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Democrats Turn to Tax Reform to Reduce Wealth Disparity

Democrats Turn to Tax Reform to Reduce Wealth Disparity

The U.S. Federal deficit is expected to reach $1 trillion in 2019.  Meanwhile, a hedge fund billionaire recently purchased a New York City condominium for $238 million, and it is estimated that the top 0.1% possess almost the same amount of wealth as the bottom 90% of all households.  Clearly there are wealth disparities and funding needs in U.S.  When it comes to tax policy, Democrats have traditionally focused on tax relief, including a negative income tax, for poor and working-class families.  Several recent pronouncements and extensive press coverage indicate a new approach, designed to tax the wealthiest individuals at significant rates of tax. Nina Krauthamer explains how current Democratic Party policy makers are planning to even out the distribution of wealth. 

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Who’s Got the B.E.A.T.? Special Treatment for Certain Expenses and Industries

Who’s Got the B.E.A.T.? Special Treatment for Certain Expenses and Industries

Code §59A imposes tax on U.S. corporations with substantial gross receipts when base erosion payments to related entities significantly reduce regular corporate income tax.  The new tax is known as the base erosion and anti-abuse tax (“B.E.A.T.”).  In the second of a two-part series, Rusudan Shervashidze and Stanley C. Ruchelman address (i) the coordination of two sets of limitations on deductions when payments are subject to B.E.A.T. and the Code §163(j) limitation on business interest expense deductions, (ii) the computation of modified taxable income in years when an N.O.L. carryover can reduce taxable income, (iii) application of B.E.A.T. to partnerships and their partners, and (iv) the application of the B.E.A.T. to banks and insurance companies. 

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Can Tax Authorities Demand Access to Audit Workpapers? Canadian Experience Follows U.S. Rule

Can Tax Authorities Demand Access to Audit Workpapers? Canadian Experience Follows U.S. Rule

Recent victories in litigation have allowed the Canada Revenue Agency to review tax accrual workpapers of Canadian corporations, provided the request for access is not a “fishing expedition” attempting to find issues.In the U.S., the I.R.S. has enjoyed that power for many years. Sunita Doobay of Blaney McMurtry L.L.P., Toronto, examines the scope and limitations of the Canadian decisions. Stanley C. Ruchelman reviews case law in the U.S., the role of FIN 48, and the purpose behind Schedule UTP (reporting uncertain tax positions), which surprisingly is designed to limit examinations of tax accrual workpapers.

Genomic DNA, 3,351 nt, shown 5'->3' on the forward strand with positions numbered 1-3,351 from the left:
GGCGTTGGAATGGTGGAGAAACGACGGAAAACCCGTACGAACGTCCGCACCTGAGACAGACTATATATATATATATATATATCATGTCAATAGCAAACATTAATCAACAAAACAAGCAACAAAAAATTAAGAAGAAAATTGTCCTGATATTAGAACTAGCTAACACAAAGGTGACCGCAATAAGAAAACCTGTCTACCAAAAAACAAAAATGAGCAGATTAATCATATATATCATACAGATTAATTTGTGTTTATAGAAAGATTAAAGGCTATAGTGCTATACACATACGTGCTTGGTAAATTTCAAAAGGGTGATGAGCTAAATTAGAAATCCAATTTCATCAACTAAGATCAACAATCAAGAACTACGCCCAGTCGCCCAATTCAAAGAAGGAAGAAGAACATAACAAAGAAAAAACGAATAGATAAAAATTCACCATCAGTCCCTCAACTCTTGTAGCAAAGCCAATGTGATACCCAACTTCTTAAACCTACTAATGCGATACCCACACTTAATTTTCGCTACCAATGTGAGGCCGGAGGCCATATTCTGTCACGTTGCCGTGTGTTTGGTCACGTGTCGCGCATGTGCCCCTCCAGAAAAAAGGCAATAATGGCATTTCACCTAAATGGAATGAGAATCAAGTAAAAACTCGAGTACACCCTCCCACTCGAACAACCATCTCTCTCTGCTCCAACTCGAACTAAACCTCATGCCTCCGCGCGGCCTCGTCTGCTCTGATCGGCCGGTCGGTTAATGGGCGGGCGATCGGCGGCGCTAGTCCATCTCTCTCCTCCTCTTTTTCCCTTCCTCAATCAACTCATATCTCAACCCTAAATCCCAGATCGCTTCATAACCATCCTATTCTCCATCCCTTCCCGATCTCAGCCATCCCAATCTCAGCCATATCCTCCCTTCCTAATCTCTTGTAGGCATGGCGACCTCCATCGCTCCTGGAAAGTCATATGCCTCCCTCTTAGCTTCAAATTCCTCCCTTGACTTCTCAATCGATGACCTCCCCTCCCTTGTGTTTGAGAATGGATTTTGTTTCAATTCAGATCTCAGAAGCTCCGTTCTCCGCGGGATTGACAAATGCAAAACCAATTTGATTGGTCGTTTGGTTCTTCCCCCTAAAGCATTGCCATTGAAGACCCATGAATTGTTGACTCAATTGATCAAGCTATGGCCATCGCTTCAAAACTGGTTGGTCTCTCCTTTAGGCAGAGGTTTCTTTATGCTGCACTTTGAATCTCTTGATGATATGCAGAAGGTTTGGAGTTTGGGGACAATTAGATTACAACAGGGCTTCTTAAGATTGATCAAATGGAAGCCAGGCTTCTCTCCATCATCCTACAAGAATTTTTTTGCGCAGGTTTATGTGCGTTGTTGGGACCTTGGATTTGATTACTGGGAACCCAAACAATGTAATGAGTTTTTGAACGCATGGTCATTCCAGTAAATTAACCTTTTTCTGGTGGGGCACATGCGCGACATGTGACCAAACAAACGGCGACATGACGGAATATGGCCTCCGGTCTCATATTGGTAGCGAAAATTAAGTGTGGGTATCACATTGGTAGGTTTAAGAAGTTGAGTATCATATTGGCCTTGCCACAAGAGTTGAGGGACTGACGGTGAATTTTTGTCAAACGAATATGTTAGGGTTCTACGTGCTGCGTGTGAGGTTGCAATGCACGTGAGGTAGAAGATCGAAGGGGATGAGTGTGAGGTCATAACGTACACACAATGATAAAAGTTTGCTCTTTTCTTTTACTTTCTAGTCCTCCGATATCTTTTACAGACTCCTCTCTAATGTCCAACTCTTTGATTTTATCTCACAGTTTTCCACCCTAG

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O.E.C.D. on Digital Business – Seriously?!

O.E.C.D. on Digital Business – Seriously?!

On February 13, 2019, the O.E.C.D. issued a discussion draft addressing the tax challenges of the dig- italization of the economy and asked for feedback in a shockingly brief time- frame. Is the discussion draft – which, in many respects, mimics G.I.L.T.I.provisions and highlights the value of a market as a key determiner of profitallocation – a move away from value of functions? In a stealth way, it may be a precursor to a global B.E.A.T. Christian Shoppe of Deloitte Deutschland, Frankfurt, cautions that the ultimate destination of B.E.P.S. may be added complexity in tax laws and expanded opportunity for double taxation. Bad news for taxpayers; more work for tax advisers.

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Tax Authorities Eye GSK-HUL Merger: Could Attract Tax on Long-Term Capital Gains and Brand Transfer

Tax Authorities Eye GSK-HUL Merger: Could Attract Tax on Long-Term Capital Gains and Brand Transfer

GSK Consumer Healthcare India (“GSKIndia”) is in the process of merging with Hindustan Unilever Ltd (“HUL”) inthe biggest deal in India’s consumer packaged goods space, valued at ap- proximately $4.5 billion. Although the transaction is structured to be tax-free for shareholders, plenty of room exists for the Indian tax authorities to assert tax from the companies: The transfer of a brand owned outside India may generate Indian tax to the extent its value stems principally from India. In addition, arm’s length pricing for royalty payments and accompanying with- holding tax issues also come into play. Sanjay Sanghvi and Raghav Kumar Bajaj of Khaitan & Co., Mumbai and New Delhi, discuss the global tax issues surrounding the transaction.

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